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Tuesday, September 10, 2019

Facial recognition tech improves hail forecasts

By Nick Flaherty www.flaherty.co.uk

The same machine learning technology used for facial recognition systems could help improve prediction of hailstorms and their severity, according to a new study from the National Centre for Atmospheric Research (NCAR) in the US.

Instead of zeroing in on the features of an individual face, scientists trained a convolutional neural network (CNN) to recognise features of individual storms that affect the formation of hail and how large the hailstones will be, both of which are notoriously difficult to predict.

The results, published in the American Meteorological Society's Monthly Weather Review, highlight the importance of taking into account a storm's entire structure, which has been hard to do with existing hail-forecasting techniques.



THE SHAPE OF A SEVERE STORM, SUCH AS THIS ONE, IS AN IMPORTANT FACTOR IN WHETHER THE STORM PRODUCES HAIL AND HOW LARGE THE HAILSTONES ARE, BUT CURRENT HAIL-PREDICTION TECHNIQUES CREDIT: ©UCAR. IMAGE: CARLYE CALVIN

"We know that the structure of a storm affects whether the storm can produce hail," said NCAR scientist David John Gagne, who led the research team. "A supercell is more likely to produce hail than a squall line, for example. But most hail forecasting methods just look at a small slice of the storm and can't distinguish the broader form and structure."

"Hail - particularly large hail - can have significant economic impacts on agriculture and property," said Nick Anderson, an NSF program officer. "Using these deep learning tools in unique ways will provide additional insight into the conditions that favour large hail, improving model predictions. This is a creative, and very useful, merger of scientific disciplines."

Whether or not a storm produces hail hinges on myriad meteorological factors. The air needs to be humid close to the land surface, but dry higher up. The freezing level within the cloud needs to be relatively low to the ground. Strong updrafts that keep the hail aloft long enough to grow larger are essential. Changes in wind direction and speed at different heights within the storm also seem to play a role

But even when all these criteria are met, the size of the hailstones produced can vary remarkably, depending on the path the hailstones travel through the storm and the conditions along that path. That's where storm structure comes into play.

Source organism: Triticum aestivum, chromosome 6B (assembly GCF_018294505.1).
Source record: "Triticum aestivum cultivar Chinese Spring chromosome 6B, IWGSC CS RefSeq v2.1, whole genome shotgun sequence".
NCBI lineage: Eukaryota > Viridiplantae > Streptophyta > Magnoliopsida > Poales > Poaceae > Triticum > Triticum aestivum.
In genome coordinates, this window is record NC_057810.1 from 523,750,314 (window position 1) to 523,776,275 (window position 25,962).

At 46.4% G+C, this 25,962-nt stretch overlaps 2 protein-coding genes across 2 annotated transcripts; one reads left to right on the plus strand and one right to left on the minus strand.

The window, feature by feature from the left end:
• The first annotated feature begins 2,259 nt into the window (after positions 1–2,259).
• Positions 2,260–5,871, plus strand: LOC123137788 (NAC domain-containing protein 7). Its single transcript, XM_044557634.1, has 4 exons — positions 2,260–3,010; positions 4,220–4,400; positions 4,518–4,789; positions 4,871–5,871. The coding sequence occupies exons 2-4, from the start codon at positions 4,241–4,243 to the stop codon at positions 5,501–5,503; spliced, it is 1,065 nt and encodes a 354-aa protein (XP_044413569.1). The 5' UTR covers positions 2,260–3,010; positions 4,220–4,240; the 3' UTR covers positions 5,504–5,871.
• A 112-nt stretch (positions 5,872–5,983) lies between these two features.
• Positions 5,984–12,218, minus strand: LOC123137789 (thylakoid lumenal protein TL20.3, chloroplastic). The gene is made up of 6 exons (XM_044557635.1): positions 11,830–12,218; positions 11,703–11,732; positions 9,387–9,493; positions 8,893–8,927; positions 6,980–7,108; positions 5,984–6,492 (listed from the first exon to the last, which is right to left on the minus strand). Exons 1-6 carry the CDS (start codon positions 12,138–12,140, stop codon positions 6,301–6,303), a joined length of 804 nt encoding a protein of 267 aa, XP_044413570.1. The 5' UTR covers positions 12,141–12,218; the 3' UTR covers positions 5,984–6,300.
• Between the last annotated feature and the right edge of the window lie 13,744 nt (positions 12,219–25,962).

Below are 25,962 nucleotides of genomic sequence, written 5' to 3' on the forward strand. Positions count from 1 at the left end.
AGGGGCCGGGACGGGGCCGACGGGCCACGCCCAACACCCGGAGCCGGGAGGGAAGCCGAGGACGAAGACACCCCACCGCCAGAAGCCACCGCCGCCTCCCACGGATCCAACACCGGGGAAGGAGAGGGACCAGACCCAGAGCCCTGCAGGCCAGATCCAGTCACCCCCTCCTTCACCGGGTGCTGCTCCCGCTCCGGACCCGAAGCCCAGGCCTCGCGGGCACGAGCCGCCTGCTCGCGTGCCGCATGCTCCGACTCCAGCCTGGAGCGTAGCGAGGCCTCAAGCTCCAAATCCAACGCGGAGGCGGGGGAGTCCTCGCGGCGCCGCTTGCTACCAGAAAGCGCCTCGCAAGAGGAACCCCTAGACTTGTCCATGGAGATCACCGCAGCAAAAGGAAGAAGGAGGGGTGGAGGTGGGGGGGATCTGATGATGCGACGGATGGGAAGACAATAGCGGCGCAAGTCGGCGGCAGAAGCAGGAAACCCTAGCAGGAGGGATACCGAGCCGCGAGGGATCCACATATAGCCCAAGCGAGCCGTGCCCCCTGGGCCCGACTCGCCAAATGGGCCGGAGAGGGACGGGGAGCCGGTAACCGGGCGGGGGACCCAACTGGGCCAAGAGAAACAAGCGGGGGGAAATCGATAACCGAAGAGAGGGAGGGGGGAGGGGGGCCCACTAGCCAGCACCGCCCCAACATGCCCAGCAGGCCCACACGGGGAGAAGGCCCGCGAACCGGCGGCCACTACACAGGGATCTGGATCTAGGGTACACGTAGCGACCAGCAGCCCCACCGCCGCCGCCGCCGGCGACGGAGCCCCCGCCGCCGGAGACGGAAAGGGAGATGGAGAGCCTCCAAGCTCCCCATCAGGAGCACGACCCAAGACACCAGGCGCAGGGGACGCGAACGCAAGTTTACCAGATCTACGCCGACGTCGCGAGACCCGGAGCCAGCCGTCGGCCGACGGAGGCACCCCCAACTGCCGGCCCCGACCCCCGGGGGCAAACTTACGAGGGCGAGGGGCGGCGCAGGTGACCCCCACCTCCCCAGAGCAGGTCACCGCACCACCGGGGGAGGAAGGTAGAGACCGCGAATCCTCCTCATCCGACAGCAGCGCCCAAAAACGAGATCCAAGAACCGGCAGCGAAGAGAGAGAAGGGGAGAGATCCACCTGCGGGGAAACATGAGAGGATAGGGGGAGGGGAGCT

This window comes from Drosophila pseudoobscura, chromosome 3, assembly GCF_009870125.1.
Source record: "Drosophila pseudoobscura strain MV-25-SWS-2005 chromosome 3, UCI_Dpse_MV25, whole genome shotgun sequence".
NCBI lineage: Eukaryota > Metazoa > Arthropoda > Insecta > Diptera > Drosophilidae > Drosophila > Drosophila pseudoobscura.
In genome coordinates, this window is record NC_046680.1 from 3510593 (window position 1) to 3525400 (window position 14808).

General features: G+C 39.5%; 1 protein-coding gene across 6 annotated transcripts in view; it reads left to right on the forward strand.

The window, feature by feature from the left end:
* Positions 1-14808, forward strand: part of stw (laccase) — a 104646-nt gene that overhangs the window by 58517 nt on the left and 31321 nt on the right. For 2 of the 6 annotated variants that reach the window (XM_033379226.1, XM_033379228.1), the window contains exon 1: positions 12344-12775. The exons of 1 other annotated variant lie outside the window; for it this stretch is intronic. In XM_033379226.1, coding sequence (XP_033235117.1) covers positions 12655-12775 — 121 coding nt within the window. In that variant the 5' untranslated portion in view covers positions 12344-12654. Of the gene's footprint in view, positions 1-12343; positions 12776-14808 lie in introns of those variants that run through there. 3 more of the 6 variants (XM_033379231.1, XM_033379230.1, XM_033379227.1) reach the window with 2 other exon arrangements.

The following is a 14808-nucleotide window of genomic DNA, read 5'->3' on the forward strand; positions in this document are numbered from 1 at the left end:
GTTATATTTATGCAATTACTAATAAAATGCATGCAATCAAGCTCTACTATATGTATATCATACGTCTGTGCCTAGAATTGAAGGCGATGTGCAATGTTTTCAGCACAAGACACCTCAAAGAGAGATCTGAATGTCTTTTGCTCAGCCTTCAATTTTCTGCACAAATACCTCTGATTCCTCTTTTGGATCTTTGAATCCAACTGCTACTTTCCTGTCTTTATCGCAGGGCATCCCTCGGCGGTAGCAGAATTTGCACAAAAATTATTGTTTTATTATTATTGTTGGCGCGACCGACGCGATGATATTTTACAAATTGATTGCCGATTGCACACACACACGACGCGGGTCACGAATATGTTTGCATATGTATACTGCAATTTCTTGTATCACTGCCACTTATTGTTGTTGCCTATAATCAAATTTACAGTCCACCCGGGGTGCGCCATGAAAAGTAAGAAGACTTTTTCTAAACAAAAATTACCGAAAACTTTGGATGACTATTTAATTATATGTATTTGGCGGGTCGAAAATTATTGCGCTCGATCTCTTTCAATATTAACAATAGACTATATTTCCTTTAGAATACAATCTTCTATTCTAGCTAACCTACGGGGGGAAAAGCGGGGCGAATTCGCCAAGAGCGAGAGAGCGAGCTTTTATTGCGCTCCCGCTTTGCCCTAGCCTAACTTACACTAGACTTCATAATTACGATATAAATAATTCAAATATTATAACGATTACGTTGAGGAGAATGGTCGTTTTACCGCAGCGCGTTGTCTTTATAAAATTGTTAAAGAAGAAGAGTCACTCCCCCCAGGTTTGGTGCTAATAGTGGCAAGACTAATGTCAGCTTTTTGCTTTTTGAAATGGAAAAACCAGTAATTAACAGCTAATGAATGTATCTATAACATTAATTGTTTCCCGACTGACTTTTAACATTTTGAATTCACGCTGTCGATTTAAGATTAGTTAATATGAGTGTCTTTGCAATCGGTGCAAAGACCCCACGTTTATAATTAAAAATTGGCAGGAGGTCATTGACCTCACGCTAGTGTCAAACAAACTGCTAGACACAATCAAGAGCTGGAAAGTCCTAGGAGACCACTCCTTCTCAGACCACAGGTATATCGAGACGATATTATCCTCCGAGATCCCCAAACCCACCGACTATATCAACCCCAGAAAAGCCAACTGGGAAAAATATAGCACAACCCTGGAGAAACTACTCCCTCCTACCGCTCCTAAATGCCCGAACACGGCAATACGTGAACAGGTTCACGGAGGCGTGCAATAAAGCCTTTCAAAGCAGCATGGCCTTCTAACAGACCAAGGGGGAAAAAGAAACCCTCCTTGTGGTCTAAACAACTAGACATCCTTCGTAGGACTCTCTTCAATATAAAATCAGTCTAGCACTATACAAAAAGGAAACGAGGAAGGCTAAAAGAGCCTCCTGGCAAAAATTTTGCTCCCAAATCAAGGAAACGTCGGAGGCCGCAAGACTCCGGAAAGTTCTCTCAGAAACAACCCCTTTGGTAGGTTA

"The shape of the storm is really important," said Gagne. "In the past we have tended to focus on single points in a storm or vertical profiles, but the horizontal structure is also really important."

Current computer models are limited in what they can look at because of the mathematical complexity it takes to represent the physical properties of an entire storm. Machine learning offers a possible solution because it bypasses the need for a model that actually solves all the complicated storm physics. Instead, the machine learning neural network is able to ingest large amounts of data, search for patterns, and teach itself which storm features are crucial to key off of to accurately predict hail.

For the new study, Gagne trained the model using images of simulated storms, along with information about temperature, pressure, wind speed, and direction as inputs and simulations of hail resulting from those conditions as outputs. The weather simulations were created using the NCAR-based Weather Research and Forecasting model (WRF).

The machine learning model then figured out which features of the storm are correlated with whether or not it hails and how big the hailstones are. After the model was trained and then demonstrated that it could make successful predictions, Gagne took a look to see which aspects of the storm the model's neural network thought were the most important. He used a technique that essentially ran the model backwards to pinpoint the combination of storm characteristics that would need to come together to give the highest probability of severe hail.

In general, the model confirmed those storm features that have previously been linked to hail, Gagne said. For example, storms that have lower-than-average pressure near the surface and higher-than-average pressure near the storm top (a combination that creates strong updrafts) are more likely to produce severe hail. So too are storms with winds blowing from the southeast near the surface and from the west at the top. Storms with a more circular shape are also most likely to produce hail.

The next step is to also begin testing it using storm observations and radar-estimated hail, with the goal of transitioning this model into operational use as well. Gagne is collaborating with researchers at the University of Oklahoma on this project.

"I think this new method has a lot of promise to help forecasters better predict a weather phenomenon capable of causing severe damage," he said. "We are excited to continue testing and refining the model with observations of real storms."

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